Companies are facing growing calls to end operations in Russia, while many others including Zara and Puma join the growing list of companies that have closed their businesses in the country over its invasion of Ukraine.
Since the invasion began in late February, several companies announced plans to end businesses in the country to stand in solidarity with the people of Ukraine while many in the United States continue to boycott products produced in Russia.
Inditex, the company that owns Zara, announced on Saturday they would close more than 500 stores and cease online sales in Russia. Russia accounts for about 8.5 percent of Inditex’s global earnings before interest and tax.
“In the current circumstances Inditex cannot guarantee the continuity of the operations and commercial conditions in the Russian Federation and temporarily suspends its activity,” the company wrote in a statement to Reuters.
Puma also joined in on ending business by suspending operations at its 100 stores in the country, according to Reuters. The company also previously ended deliveries.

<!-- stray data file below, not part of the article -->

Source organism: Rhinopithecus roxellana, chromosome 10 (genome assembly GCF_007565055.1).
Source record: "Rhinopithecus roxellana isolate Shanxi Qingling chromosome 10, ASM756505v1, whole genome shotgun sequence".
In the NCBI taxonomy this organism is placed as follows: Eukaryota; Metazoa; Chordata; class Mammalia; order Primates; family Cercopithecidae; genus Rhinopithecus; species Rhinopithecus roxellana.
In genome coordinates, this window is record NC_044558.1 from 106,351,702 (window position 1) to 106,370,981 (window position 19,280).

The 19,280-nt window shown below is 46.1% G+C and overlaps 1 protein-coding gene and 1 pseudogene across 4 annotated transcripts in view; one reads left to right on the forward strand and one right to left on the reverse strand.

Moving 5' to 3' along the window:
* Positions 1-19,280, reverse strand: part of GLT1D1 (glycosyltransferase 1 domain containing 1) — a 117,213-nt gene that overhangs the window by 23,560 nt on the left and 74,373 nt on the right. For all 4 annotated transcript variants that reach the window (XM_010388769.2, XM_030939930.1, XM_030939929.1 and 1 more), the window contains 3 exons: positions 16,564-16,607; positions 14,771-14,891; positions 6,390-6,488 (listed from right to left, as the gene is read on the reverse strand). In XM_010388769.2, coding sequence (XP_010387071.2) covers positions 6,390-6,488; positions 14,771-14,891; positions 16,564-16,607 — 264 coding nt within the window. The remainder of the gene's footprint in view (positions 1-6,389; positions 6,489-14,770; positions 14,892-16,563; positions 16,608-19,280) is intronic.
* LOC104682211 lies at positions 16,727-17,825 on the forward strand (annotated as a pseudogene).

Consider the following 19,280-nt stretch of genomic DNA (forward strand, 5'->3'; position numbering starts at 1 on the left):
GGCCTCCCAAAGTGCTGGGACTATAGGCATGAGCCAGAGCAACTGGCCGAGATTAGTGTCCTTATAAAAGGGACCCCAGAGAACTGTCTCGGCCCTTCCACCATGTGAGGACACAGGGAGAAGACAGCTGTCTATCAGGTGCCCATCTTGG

However, other companies continue to operate in Russia, facing backlash from U.S. consumers. On Twitter, hashtags such as #BoycottMcDonalds and #BoycottCocaCola trended as people aimed to put pressure on them to end business in Russia.
“If Mcdonalds and Starbucks continue to sell in Russia then an international boycott of their products should he instigated,” British politician John Mann tweeted.
New York State Comptroller Tom DiNapoli wrote a letter to McDonald’s CEO Christopher Kempczinski, urging him to consider if operating in Russia is “worth the risk.”
“We believe that companies that continue to operate in Russia and invest in Russian assets face significant and growing legal, compliance, operational, human rights and personnel, and repetitional risks,” he wrote. “Furthermore, due to the situation’s unpredictability and the likelihood that conditions will deteriorate, companies must ensure that assets will not become stranded or otherwise encumbered by sanctions.”
Several other companies already announced their departure from Russia in the wake of the invasion, with Ikea announcing on Thursday that they would close their stores.
“The devastating war in Ukraine is a human tragedy and our deepest empathy and concerns are with the millions of people impacted. The immediate actions of Inter IKEA Group and Ingka Group have been to support the personal safety and security of IKEA co-workers and their families, and we will continue to do so,” Ikea’s owner Ingka Group said in a statement.
Apple also closed their stores in Russia, while Ukraine has also pushed them to block access to their app store.
Newsweek reached out to McDonald’s, Coca-Cola and Starbucks for comment Saturday afternoon. This story will be updated with any comment.